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Public Radio's Environmental News Magazine (follow us on Google News)

‘Mayor Pete’ and the Climate

Air Date: Week of

South Bend, IN Mayor Pete Buttigieg spoke at the Currier Museum of Art in Manchester, New Hampshire on April 5th, 2019. (Photo: Marc Nozell, Flickr CC BY 2.0)

Pete Buttigieg, the 37-year-old Democratic mayor of South Bend, Indiana, is riding a wave of media attention as he campaigns to be the next United States President. He’s making the future of America a focal point of his campaign. On April 5th, “Mayor Pete” spoke at the Currier Museum of Art in Manchester, NH and highlighted climate change as a key concern for his generation. As Living on Earth’s Jenni Doering reports, that message resonates with those young and old voters who see Mayor Buttigieg as uniquely qualified to talk about the future of America.


CURWOOD: From PRI and the Jennifer and Ted Stanley Studios at the University of Massachusetts Boston, this is Living on Earth. I’m Steve Curwood.

The presidential primary season can have its surprises, and one for the Democrats this year is the 37-year-old mayor of South Bend, Indiana, Pete Buttigieg. His fans call him Mayor Pete and he was virtually unknown just a few weeks ago, but this Rhodes Scholar and veteran of Navy intelligence is riding high on a wave of media attention. Of course there is more to a presidential campaign than excitement, but it’s hard to win without it, and when Pete Buttigieg came for an appearance at the Currier Art Museum in Manchester, New Hampshire there was an overflow gathering outside. Living on Earth’s Jenni Doering has our story.


DOERING: There was a crowd of at least a hundred people who weren’t able to get in to the venue, so “Mayor Pete” stood on a bench outside, and revved up the crowd.

CROWD [CHANTING]: Pete! Pete! Pete! Pete! Pete!

BUTTIGIEG: I’m really humbled you took the time to spend with me and really appreciate your motivation to help bring about something that will not only win an election, but help us begin to win an era.


DOERING: For the 300 or so who did make it inside the Currier Museum, the atmosphere was buoyant.

An overflow crowd of at least a hundred people stood outside the Currier Museum, April 5th and Pete Buttigieg came out to speak with them before heading back inside. (Photo: Jarred Barber)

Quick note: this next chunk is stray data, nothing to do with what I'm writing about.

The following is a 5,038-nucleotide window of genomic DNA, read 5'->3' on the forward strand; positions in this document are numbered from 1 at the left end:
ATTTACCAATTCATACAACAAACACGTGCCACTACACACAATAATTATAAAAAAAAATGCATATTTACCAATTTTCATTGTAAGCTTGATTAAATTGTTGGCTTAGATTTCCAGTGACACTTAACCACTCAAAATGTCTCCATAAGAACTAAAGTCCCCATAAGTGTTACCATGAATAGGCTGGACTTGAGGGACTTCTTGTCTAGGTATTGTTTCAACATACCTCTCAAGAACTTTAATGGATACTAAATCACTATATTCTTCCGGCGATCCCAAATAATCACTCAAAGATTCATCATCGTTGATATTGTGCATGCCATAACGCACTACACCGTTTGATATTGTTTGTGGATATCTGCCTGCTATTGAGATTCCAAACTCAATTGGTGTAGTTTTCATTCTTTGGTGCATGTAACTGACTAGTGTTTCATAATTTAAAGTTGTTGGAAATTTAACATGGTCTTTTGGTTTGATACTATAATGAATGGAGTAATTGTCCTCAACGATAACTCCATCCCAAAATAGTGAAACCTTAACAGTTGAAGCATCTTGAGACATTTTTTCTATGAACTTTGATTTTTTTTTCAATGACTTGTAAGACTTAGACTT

[MUSIC: “Freedom! ‘90”, George Michael, Listen Without Prejudice Vol. 1 (Columbia 1990)]


DOERING: Mayor Buttigieg highlighted the importance of looking towards the future, especially when it comes to the effects of climate change.

BUTTIGIEG: Speaking to you as a mayor who found myself compelled to open the emergency operations center of my city twice in two, years for floods that we were told were 500-year to 1000-year floods, happening back to back – don’t tell me climate is not a security issue.

DOERING: Mayor Buttigieg didn’t mention the Green New Deal here in New Hampshire, but at a rally in Boston in early April, he said he supports the plan to decarbonize the U.S. economy and fund clean energy jobs. He compared the ambitious plan to the moon shot.  

BUTTIGIEG: In the same way that President Kennedy hadn’t mastered all the rocket trajectories in 1960 when he wanted us to get to the moon by 1970, right, I still think we commit to it now, precisely because we’re not sure how to get there but we gotta kind of tie ourselves to that goal and then do everything we can as a country to get there, because I simply don’t believe we can afford to wait. [CHEERS]

DOERING: President Kennedy was our youngest president at 43 years old. Mayor Buttigieg is just 37 and says his age makes him uniquely qualified to take on the issue of climate change as president.

BUTTIGIEG: If this generation doesn’t step up, we’re in trouble. [APPLAUSE, CHEERS] This is, after all, the generation that’s gonna be on the business end of climate change for as long as we live. [APPLAUSE]

“Mayor Pete” met with dozens of New Hampshire voters April 5th in the Currier Museum after his speech. (Photo: Jenni Doering)